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They discussed other contraception options, as well as the risk and benefits of each and decided that “the pill” would be jenna’s best option.
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Discussion on Confidentiality/Information Security/HIPAA
Step 1: Read the following article entitled, “The Beginner HIPAA Professionals Guide to the Electronic Health Information Considerations” (Attached to discussion)
Step 2: View the following videos,
“What is HIPAA?” https://www.prohipaa.com/training/video/what-is-hipaa (Links to an external site.)
“HIPAA Training: The HIPAA Privacy Rule”https://www.youtube.com/watch?v=y751i4QqP0g (Links to an external site.)
“Confidentiality: HIPAA Regulations”https://www.youtube.com/watch?v=n8tnGvV9nc4 (Links to an external site.)
“How to Maintain Patient Confidentiality”https://www.youtube.com/watch?v=APs23yxH5zc (Links to an external site.)
Step 3: Visit the U.S. Department of Health & Human Services website for additional information regarding HIPAA at https://www.hhs.gov/hipaa/for-professionals/privacy/index.html (Links to an external site.)
Confidentiality is the right to privacy with respect to one’s personal medical information. The Health Insurance Portability Accountability Act (HIPAA) was established in 1996.
HIPAA is a uniform, federal act providing protection for health consumers
State laws that may provide additional protections to consumers are not affected by HIPAA
HIPAA guarantees that clients are able to access their medical records
HIPAA provides clients with control over how their personal health information is used and disclosed
HIPAA outlines limited circumstances in which personal health information can be disclosed without first obtaining consent of the client of the client’s family. They include:
Suspicion of child or elder abuse
When otherwise required by law such as suspicion of criminal activity
Incidences of state agency of health department requirements; reportable communicable diseases
Initial Discussion Scenario:
Jenna Peterson, a 20-year-old college student, made an appointment to be seen by Susan Grant, M.D. Jenna had been seeing Dr. Grant for a few years. Dr. Grant was also the long-time family practitioner for Jenna’s mom and older sister.
On this visit, Jenna said she would like to get a prescription for birth control pills. They discussed other contraception options, as well as the risk and benefits of each and decided that “the pill” would be Jenna’s best option. After reviewing Jenna’s medical history and performing a brief physical examination, Dr. Grant gave Jenna a six-month prescription for Ortho-Novum 10/11, along with educational materials on oral contraceptives. She told her to schedule a six-month follow-up appointment over summer break.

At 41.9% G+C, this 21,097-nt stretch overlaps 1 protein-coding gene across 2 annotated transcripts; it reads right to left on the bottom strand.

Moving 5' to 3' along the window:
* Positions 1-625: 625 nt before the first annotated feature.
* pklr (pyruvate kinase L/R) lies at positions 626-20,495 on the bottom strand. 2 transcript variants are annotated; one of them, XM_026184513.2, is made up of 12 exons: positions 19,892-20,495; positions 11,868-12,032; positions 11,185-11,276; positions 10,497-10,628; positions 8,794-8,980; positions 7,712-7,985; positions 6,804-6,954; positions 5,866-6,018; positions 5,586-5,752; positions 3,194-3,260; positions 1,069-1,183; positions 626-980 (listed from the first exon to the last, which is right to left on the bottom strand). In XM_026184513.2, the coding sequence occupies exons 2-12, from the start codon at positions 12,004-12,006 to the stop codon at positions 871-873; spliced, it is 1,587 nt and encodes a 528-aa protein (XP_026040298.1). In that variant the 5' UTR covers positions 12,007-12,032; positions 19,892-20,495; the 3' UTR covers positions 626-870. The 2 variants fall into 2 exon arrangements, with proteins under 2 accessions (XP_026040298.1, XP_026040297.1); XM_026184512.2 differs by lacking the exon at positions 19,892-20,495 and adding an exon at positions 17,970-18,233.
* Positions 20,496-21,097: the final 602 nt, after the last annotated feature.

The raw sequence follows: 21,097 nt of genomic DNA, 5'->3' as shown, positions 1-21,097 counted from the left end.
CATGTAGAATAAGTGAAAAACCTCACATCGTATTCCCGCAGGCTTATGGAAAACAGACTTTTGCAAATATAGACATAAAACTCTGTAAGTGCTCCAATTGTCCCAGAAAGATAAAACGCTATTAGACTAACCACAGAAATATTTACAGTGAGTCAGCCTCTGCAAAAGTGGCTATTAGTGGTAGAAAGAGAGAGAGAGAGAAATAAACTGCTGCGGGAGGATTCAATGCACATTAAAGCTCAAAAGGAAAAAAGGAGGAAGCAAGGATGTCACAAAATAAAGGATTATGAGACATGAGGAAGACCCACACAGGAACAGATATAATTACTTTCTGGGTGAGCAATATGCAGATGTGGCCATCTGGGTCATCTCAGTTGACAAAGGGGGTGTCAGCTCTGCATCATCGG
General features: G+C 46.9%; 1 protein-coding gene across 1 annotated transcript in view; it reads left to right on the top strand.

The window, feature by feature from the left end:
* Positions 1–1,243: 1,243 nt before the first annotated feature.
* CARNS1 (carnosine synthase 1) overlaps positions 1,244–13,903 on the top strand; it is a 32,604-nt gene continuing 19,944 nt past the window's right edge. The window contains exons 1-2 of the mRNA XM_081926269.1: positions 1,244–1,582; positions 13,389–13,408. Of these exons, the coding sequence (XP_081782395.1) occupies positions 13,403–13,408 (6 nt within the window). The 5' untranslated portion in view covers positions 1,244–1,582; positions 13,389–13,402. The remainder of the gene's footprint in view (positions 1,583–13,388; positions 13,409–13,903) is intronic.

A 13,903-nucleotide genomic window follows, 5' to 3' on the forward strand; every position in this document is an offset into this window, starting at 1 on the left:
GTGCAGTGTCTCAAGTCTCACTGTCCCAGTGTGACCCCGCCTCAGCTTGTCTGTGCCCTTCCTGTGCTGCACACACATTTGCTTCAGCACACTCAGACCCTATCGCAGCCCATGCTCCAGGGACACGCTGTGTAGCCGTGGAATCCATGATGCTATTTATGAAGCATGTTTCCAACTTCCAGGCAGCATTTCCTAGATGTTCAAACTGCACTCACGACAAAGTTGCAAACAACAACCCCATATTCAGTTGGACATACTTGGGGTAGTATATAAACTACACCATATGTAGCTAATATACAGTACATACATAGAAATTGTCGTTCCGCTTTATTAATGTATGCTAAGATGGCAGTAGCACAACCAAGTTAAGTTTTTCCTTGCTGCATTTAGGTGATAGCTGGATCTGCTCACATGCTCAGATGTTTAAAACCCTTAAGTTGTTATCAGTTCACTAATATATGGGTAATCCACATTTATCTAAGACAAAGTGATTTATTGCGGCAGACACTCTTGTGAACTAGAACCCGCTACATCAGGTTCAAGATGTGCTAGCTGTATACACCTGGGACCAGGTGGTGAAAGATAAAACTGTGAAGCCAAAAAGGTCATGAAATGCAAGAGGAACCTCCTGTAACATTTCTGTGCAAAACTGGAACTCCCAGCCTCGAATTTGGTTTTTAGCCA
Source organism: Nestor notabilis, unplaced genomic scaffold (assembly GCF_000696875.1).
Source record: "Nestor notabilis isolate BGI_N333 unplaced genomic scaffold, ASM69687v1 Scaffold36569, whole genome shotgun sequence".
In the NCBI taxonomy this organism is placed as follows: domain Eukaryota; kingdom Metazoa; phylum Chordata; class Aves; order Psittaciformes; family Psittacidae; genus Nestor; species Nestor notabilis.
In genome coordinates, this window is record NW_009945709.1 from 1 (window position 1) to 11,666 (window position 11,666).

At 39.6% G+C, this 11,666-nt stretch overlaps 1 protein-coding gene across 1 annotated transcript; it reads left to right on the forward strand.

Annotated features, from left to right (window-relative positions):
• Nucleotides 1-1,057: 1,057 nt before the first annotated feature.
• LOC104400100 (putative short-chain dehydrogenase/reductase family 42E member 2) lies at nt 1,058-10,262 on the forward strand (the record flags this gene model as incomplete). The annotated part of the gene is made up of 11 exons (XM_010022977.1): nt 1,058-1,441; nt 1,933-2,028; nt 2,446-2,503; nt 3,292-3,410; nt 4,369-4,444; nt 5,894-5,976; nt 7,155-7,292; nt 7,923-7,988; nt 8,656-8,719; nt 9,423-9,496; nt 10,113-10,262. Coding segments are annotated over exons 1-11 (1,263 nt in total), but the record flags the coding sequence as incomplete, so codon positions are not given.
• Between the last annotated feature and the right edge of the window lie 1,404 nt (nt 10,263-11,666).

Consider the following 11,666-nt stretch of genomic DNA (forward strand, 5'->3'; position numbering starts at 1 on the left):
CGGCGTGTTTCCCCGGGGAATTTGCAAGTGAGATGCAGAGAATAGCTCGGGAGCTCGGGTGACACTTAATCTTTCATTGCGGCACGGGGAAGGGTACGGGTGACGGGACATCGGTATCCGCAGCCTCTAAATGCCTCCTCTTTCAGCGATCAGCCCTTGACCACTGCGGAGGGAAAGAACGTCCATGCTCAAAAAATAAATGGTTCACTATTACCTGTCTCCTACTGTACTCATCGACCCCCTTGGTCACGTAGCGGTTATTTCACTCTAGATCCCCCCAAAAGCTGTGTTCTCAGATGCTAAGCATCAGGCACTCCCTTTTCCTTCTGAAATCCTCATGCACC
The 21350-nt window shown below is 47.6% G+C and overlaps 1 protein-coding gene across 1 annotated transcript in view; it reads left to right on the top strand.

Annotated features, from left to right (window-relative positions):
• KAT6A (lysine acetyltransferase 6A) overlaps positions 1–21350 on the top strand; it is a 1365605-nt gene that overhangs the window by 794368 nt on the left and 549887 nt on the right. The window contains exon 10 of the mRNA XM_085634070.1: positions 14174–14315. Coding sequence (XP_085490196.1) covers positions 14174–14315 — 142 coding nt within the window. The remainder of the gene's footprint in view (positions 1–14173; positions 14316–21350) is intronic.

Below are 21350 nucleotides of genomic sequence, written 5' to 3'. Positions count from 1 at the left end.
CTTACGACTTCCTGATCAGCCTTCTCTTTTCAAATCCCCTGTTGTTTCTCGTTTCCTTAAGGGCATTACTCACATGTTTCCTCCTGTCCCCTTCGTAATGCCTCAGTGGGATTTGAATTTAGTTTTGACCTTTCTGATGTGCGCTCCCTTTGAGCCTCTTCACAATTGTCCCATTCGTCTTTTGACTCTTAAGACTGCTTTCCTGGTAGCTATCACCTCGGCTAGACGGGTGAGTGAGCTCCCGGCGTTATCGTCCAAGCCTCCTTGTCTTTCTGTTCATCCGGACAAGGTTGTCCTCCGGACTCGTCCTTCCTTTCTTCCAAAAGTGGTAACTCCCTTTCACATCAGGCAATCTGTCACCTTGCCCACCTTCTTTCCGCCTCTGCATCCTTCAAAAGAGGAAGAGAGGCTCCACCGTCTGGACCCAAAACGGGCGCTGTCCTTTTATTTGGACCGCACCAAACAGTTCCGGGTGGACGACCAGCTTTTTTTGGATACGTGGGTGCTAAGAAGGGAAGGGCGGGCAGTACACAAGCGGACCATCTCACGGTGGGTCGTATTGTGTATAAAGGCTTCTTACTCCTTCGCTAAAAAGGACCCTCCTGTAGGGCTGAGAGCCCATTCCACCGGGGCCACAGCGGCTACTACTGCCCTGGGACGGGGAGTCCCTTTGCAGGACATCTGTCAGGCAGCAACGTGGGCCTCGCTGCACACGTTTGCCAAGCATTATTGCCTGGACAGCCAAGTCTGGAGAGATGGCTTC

When Jenna checked out with the front office, she told the billing office that she did NOT want this visit submitted to her mother’s insurance. Instead, she would pay for the visit herself because she didn’t want her mother to know the reason for the visit. The billing clerk said that she would send Jenna a bill because the practice’s billing system was undergoing a software upgrade. Jenna asked that the bill be sent to her college address.
About two weeks later, Mrs. Peterson had a routine appointment with Dr. Grant. When she checked in, she stopped by the billing office and asked the insurance clerk to check a notice of claim statement she recently received from her insurance carrier about a visit by Jenna. Mrs. Peterson said, “I know Jenna hasn’t been here because she’s away at school.” The clerk said she’d check on the claim and should have information for Mrs. Peterson by the time she was done seeing Dr. Grant. Mrs. Peterson was then taken back to an exam room for her appointment.
While seeing Mrs. Peterson, Dr. Grant inquired about the Peterson family and mentioned that “Jenna has really blossomed into a beautiful, intelligent young woman.” Mrs. Peterson thanked Dr. Grant and asked, “When did you see Jenna?” Dr. Grant unthinkingly said, “Oh, a couple weeks ago when she was in for her appointment.” When Mrs. Peterson questioned why Jenna had been seen, Dr. Grant realized she had said too much. She hemmed and hawed a bit, and finally suggested that Mrs. Peterson talk to Jenna.
Despite Mrs. Peterson’s insistence that she had a right to know why Jenna was seen, Dr. Grant refused to provide additional details. Mrs. Peterson was clearly angry with that response and stormed out of the exam room. On her way out, she stopped at the billing office, and the insurance clerk confirmed that Jenna was in for an appointment on the day in question and that the claim was correct.
Assignment: Discuss your responses to the following questions in your posting?
Was Jenna’s right to privacy violated by Dr. Grant and the billing office?
Once Mrs. Peterson was informed of her daughter’s visit, did she have the right to know the reason for her daughter’s visit?
Does Jenna have the right to sue for breach of confidentiality? Does Mrs. Peterson have a right to sue for failure to disclose information for a visit that her insurance company paid for?
What risk management recommendations would you give to this organization to prevent future violations?
The Beginner HIPAA Professional’s Guide to the Electronic Health Information Considerations.pdf